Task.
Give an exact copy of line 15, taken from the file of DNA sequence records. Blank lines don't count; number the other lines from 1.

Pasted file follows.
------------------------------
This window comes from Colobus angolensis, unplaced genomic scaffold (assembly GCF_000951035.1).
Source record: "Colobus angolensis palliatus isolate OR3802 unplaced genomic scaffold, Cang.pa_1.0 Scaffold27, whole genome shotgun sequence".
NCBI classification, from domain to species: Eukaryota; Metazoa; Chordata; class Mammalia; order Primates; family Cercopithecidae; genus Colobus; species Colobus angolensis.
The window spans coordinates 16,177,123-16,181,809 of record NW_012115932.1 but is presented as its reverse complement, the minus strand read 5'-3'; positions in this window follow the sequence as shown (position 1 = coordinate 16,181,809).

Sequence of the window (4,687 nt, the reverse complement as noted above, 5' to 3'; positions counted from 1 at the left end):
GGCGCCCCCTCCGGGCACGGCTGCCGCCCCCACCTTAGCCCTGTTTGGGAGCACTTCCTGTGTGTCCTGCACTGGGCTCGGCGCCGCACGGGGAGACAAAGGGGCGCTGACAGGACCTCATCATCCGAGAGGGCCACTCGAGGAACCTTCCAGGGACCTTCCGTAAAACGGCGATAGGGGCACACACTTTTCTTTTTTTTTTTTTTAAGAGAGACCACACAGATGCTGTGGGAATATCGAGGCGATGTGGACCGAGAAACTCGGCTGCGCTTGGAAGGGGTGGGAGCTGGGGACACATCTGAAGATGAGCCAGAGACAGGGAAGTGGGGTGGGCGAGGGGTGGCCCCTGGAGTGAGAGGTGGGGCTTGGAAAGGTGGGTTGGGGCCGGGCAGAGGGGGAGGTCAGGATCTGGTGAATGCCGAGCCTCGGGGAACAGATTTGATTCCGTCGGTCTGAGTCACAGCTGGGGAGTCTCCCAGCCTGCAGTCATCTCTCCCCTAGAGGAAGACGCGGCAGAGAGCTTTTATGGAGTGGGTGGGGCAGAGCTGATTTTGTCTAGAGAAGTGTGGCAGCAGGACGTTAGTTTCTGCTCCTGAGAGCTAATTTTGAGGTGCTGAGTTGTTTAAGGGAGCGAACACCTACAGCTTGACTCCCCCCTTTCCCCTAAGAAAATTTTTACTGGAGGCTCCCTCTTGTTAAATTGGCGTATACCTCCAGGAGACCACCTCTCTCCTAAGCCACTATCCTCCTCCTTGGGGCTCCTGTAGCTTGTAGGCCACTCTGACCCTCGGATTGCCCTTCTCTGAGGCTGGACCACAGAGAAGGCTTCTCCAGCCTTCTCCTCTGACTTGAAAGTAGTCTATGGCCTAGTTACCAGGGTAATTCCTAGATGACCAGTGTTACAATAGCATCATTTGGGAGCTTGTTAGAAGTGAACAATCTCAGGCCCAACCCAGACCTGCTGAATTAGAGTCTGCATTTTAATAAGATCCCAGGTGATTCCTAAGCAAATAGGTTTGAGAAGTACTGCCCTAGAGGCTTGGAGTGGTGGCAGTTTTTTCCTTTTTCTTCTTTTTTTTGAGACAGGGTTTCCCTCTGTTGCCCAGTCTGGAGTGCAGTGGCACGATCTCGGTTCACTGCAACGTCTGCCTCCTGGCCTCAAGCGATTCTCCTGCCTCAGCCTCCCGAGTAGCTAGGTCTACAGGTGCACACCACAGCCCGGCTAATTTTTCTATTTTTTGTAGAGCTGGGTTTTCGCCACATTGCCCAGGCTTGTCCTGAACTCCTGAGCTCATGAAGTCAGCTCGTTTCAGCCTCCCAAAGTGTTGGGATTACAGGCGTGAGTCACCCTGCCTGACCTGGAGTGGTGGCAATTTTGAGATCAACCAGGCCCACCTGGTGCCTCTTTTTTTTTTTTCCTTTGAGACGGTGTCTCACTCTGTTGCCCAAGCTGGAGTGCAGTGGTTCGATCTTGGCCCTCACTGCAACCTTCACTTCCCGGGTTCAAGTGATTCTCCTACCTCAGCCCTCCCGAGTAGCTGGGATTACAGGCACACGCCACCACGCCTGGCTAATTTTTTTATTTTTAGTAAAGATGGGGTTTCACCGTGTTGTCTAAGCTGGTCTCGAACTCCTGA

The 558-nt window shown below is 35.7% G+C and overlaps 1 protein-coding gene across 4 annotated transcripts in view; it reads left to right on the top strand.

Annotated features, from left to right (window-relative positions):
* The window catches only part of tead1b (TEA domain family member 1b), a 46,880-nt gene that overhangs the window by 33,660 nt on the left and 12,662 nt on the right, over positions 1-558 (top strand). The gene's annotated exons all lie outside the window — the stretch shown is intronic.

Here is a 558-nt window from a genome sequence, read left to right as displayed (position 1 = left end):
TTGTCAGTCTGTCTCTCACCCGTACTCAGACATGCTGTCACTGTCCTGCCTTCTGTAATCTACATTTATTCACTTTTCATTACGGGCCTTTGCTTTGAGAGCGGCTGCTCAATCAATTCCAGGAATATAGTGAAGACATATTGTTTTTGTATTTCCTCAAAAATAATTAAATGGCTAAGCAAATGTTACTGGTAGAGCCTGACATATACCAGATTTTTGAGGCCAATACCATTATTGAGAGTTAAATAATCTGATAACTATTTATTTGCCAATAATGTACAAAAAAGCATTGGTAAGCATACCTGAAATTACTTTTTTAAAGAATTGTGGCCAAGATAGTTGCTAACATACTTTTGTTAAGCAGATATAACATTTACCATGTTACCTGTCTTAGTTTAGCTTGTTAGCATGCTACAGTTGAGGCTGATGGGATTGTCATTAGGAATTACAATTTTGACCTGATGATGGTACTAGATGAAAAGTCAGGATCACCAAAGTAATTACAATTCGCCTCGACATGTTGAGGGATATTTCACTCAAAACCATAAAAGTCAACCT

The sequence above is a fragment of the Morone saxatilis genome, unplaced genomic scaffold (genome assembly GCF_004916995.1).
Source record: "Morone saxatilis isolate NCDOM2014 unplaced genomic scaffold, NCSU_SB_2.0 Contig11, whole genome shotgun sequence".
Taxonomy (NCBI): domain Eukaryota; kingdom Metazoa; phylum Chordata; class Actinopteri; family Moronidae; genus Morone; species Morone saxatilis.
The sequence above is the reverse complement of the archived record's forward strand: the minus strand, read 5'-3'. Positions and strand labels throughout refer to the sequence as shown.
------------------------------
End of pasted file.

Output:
The sequence above is the reverse complement of the archived record's forward strand: the minus strand, read 5'-3'. Positions and strand labels throughout refer to the sequence as shown.